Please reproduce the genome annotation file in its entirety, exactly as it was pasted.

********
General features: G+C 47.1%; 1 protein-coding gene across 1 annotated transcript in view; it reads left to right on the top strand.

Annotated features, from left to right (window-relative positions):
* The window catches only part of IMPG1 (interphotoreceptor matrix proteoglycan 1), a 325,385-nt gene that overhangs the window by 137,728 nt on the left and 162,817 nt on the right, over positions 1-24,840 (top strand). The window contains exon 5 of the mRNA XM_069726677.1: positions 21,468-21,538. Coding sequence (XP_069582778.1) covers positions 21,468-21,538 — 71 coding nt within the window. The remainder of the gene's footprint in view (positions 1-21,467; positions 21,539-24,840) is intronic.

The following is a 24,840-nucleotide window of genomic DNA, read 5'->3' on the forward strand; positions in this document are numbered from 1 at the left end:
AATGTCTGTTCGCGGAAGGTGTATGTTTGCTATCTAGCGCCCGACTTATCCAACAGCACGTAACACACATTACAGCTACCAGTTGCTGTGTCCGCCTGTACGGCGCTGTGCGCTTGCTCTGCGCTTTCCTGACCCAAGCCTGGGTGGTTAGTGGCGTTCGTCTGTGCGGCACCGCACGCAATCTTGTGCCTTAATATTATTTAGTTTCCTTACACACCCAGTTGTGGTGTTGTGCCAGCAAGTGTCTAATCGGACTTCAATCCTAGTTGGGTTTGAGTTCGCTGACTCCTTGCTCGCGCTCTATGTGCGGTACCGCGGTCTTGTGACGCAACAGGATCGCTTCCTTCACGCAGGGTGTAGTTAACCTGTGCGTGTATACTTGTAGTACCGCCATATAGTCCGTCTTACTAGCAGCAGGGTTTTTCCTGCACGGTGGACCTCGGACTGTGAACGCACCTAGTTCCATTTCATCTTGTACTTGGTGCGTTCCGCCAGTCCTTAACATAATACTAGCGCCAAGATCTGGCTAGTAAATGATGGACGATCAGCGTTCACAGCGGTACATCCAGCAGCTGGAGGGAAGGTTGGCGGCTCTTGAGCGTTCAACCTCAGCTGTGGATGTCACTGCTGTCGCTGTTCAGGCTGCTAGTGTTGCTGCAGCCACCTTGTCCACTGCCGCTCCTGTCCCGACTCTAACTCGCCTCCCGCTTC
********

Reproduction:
General features: G+C 47.1%; 1 protein-coding gene across 1 annotated transcript in view; it reads left to right on the top strand.

Annotated features, from left to right (window-relative positions):
* The window catches only part of IMPG1 (interphotoreceptor matrix proteoglycan 1), a 325,385-nt gene that overhangs the window by 137,728 nt on the left and 162,817 nt on the right, over positions 1-24,840 (top strand). The window contains exon 5 of the mRNA XM_069726677.1: positions 21,468-21,538. Coding sequence (XP_069582778.1) covers positions 21,468-21,538 — 71 coding nt within the window. The remainder of the gene's footprint in view (positions 1-21,467; positions 21,539-24,840) is intronic.

The following is a 24,840-nucleotide window of genomic DNA, read 5'->3' on the forward strand; positions in this document are numbered from 1 at the left end:
AATGTCTGTTCGCGGAAGGTGTATGTTTGCTATCTAGCGCCCGACTTATCCAACAGCACGTAACACACATTACAGCTACCAGTTGCTGTGTCCGCCTGTACGGCGCTGTGCGCTTGCTCTGCGCTTTCCTGACCCAAGCCTGGGTGGTTAGTGGCGTTCGTCTGTGCGGCACCGCACGCAATCTTGTGCCTTAATATTATTTAGTTTCCTTACACACCCAGTTGTGGTGTTGTGCCAGCAAGTGTCTAATCGGACTTCAATCCTAGTTGGGTTTGAGTTCGCTGACTCCTTGCTCGCGCTCTATGTGCGGTACCGCGGTCTTGTGACGCAACAGGATCGCTTCCTTCACGCAGGGTGTAGTTAACCTGTGCGTGTATACTTGTAGTACCGCCATATAGTCCGTCTTACTAGCAGCAGGGTTTTTCCTGCACGGTGGACCTCGGACTGTGAACGCACCTAGTTCCATTTCATCTTGTACTTGGTGCGTTCCGCCAGTCCTTAACATAATACTAGCGCCAAGATCTGGCTAGTAAATGATGGACGATCAGCGTTCACAGCGGTACATCCAGCAGCTGGAGGGAAGGTTGGCGGCTCTTGAGCGTTCAACCTCAGCTGTGGATGTCACTGCTGTCGCTGTTCAGGCTGCTAGTGTTGCTGCAGCCACCTTGTCCACTGCCGCTCCTGTCCCGACTCTAACTCGCCTCCCGCTTC